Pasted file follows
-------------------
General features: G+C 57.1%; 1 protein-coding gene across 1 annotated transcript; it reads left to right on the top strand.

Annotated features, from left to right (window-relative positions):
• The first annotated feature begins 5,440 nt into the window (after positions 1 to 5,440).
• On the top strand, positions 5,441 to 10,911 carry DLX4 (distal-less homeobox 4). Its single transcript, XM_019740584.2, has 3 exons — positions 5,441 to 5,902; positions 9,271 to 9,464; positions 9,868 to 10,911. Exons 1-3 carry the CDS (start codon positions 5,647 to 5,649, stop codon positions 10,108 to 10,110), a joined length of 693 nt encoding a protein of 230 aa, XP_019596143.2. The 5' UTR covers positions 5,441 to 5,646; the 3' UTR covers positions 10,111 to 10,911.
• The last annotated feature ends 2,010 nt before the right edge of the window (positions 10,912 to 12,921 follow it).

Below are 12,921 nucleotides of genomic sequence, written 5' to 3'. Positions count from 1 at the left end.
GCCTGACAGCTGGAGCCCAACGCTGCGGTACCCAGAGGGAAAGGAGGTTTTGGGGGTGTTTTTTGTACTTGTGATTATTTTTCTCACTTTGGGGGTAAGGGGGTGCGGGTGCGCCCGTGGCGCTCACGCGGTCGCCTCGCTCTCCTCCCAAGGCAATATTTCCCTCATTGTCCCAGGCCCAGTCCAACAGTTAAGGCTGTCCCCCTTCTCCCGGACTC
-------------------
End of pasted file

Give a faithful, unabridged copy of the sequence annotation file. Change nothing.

General features: G+C 57.1%; 1 protein-coding gene across 1 annotated transcript; it reads left to right on the top strand.

Annotated features, from left to right (window-relative positions):
• The first annotated feature begins 5,440 nt into the window (after positions 1 to 5,440).
• On the top strand, positions 5,441 to 10,911 carry DLX4 (distal-less homeobox 4). Its single transcript, XM_019740584.2, has 3 exons — positions 5,441 to 5,902; positions 9,271 to 9,464; positions 9,868 to 10,911. Exons 1-3 carry the CDS (start codon positions 5,647 to 5,649, stop codon positions 10,108 to 10,110), a joined length of 693 nt encoding a protein of 230 aa, XP_019596143.2. The 5' UTR covers positions 5,441 to 5,646; the 3' UTR covers positions 10,111 to 10,911.
• The last annotated feature ends 2,010 nt before the right edge of the window (positions 10,912 to 12,921 follow it).

Below are 12,921 nucleotides of genomic sequence, written 5' to 3'. Positions count from 1 at the left end.
GCCTGACAGCTGGAGCCCAACGCTGCGGTACCCAGAGGGAAAGGAGGTTTTGGGGGTGTTTTTTGTACTTGTGATTATTTTTCTCACTTTGGGGGTAAGGGGGTGCGGGTGCGCCCGTGGCGCTCACGCGGTCGCCTCGCTCTCCTCCCAAGGCAATATTTCCCTCATTGTCCCAGGCCCAGTCCAACAGTTAAGGCTGTCCCCCTTCTCCCGGACTC